Featured Post

Gathering the Tools for the Tool Box

Hello, gentle readers!  Today I'd like to address the tool box.  The tool box is an accumulation of resources that you can tap in to whe...

Wednesday, July 27, 2016

Gathering Tools for the Toolbox, Part 2

Hello, gentle reader!  I'm sorry for the silence but I have been checking out websites that were referred to me.  I will start with the websites that I found helpful so you can build your own Internet toolbox without having to spend your time wading through websites that are not applicable for C.T.E.

The most helpful website I have found is the Alzheimer's Association at www.alz.org.  There are many resources for dealing with dementia from educational materials, to planning helps, to on-line forums, to connections with the local Alzheimer's Association chapter which can give you information on local resources and support groups.  All of this is available free of charge.

The Caregivers Action Network (formerly known as the National Family Caregiver Alliance) and be found at www.thefamilycaregiver.org. This website offers education, peer support and resources to family caregivers across the county.  For all caregivers, those with children, those caring for senior, really anyone that is a caregiver for someone with a chronic or terminal illness.  There are many resources and a forum.  All of this is available free of charge.

The Well Spouse Association is for spousal caregivers and is a lifeline and a safe place for spousal caregivers of person with chronic illness and/or disability.  There is a newsletter, magazine, forums, blogs and events.  The annual cost for access to this website is $30.00 per year.

Lotsa Helping Hands www.lotsahelpinghands.com is a website you can use to coordinate meals and help for friends in need.  I have signed onto it for assistance with meals.  So far, I haven't had any hits, it seems to be dependent on people that are members of site.  The jury is still out on how helpful this website will be.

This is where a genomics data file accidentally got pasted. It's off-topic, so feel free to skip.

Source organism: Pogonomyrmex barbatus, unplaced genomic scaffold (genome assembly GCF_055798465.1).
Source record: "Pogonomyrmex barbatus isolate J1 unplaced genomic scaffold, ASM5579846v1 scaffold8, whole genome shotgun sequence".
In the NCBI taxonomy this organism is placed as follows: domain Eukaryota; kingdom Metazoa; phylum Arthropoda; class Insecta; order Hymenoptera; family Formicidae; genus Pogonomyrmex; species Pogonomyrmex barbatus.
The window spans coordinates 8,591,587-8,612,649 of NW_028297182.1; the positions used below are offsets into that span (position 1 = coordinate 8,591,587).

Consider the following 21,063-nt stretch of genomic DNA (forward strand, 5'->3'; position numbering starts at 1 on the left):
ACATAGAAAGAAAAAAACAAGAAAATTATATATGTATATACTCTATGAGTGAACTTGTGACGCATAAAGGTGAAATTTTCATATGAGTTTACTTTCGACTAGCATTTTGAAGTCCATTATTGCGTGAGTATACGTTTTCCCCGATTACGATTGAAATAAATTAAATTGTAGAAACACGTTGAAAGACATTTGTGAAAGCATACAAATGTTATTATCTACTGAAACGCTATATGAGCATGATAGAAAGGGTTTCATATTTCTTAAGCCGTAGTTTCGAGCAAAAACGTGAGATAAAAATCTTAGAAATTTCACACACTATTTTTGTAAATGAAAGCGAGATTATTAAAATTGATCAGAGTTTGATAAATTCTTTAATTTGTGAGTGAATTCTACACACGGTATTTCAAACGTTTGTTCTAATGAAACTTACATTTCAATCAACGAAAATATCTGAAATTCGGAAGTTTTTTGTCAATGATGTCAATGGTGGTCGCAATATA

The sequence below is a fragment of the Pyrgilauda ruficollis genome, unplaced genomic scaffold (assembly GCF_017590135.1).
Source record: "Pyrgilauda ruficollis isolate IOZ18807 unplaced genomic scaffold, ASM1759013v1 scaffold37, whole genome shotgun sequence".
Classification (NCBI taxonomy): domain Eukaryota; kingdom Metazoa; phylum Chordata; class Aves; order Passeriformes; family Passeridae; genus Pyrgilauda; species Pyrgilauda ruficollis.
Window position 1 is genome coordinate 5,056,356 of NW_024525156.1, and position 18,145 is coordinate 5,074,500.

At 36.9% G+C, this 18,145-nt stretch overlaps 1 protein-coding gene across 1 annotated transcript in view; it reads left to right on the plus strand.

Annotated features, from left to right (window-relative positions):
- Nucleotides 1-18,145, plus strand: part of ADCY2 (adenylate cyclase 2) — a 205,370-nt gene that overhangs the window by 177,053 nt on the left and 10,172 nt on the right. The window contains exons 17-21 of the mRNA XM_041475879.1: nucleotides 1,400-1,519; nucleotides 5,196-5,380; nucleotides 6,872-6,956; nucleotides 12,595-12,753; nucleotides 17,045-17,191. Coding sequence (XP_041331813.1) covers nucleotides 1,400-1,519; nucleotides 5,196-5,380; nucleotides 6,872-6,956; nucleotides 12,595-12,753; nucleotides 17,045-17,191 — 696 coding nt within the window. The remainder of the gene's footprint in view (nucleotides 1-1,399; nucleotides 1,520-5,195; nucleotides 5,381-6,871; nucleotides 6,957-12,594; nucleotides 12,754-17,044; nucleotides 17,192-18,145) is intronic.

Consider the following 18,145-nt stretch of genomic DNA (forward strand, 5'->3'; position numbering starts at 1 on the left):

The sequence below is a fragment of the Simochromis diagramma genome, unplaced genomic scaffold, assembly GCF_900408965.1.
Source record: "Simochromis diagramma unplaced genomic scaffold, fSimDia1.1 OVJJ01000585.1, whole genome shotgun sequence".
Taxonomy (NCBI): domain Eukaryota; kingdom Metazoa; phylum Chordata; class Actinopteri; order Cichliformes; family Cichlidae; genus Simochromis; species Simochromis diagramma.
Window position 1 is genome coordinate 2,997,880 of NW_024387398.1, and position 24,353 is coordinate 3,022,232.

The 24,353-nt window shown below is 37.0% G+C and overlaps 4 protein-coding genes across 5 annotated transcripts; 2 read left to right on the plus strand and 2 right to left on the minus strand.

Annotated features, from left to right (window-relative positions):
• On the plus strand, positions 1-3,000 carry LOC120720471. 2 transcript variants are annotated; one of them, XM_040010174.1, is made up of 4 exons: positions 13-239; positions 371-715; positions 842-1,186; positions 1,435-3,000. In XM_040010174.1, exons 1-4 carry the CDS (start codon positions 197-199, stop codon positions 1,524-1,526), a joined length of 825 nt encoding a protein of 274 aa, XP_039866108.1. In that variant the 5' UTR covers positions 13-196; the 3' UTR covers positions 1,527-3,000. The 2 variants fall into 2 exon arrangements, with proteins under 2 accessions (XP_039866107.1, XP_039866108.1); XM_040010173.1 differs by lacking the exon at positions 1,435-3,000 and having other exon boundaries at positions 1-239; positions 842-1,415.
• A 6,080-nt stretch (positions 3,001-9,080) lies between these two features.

The ARCH National Respite Resource Center (www.archrespite.org) and the Family Caregiver Alliance (www.caregiver.org) are resource centers for finding in-home care and respite care when caregivers need a break.

The Eldercare Locator (www.eldercare.gov) website is run by the Administration on Aging which is under the Health and Human Services Administration (HHS).  This website is mostly for seniors 60 and over and addresses basic needs and offers a benefits check.  The website is a federal website clearinghouse and may be helpful if the one you care for is over 60.  If they have a low income, check out the Supplemental Nutrition Assistance Program (SNAP) to see if they are eligible for food assistance ("food stamps").  The website address is www.snapforseniors.com.

The Foundation for Health in Aging (www.healthinaging.org) is for people age 60 and over.  It was created by the American Geriatrics Society and is a clearing house for geriatrics, caregiving, medication information, advanced directives information and care options such as nursing homes, assisted living facilities, etc.

Need prescription help?  Try Needy Meds at www.needymeds.org.  They offer a discount card for prescriptions not covered by your insurance plan, over the counter (OTC) medicines and medical supplies with a prescription, vitamins and supplements with a prescription and it even covers pet medications,

You can also reach out to your local United Way, Council on Aging, religious charities such as Catholic Charities or Lutheran Social Services as well as your local poor relief through your local townships (if you are at 135% of poverty and below).

Websites that were not helpful at all but were recommended to me are:
Healthwell Foundation (www.healthwellfoundation.org) Financial assistance to pay prescriptions, deductables and health insurance premiums for those with certain diseases.  C.T.E. and Alzheimer's are not on their list to cover.

National Organizations for Rare Disorders (NORD) is a professional level organization and not for the average individual.  Also, C.T.E. is not a rare disorder.

I know this is a long post but I hope that I have given you some tools for your toolbox labeled "Caring for my loved one with C.T.E.).

May you have many good days with your loved one.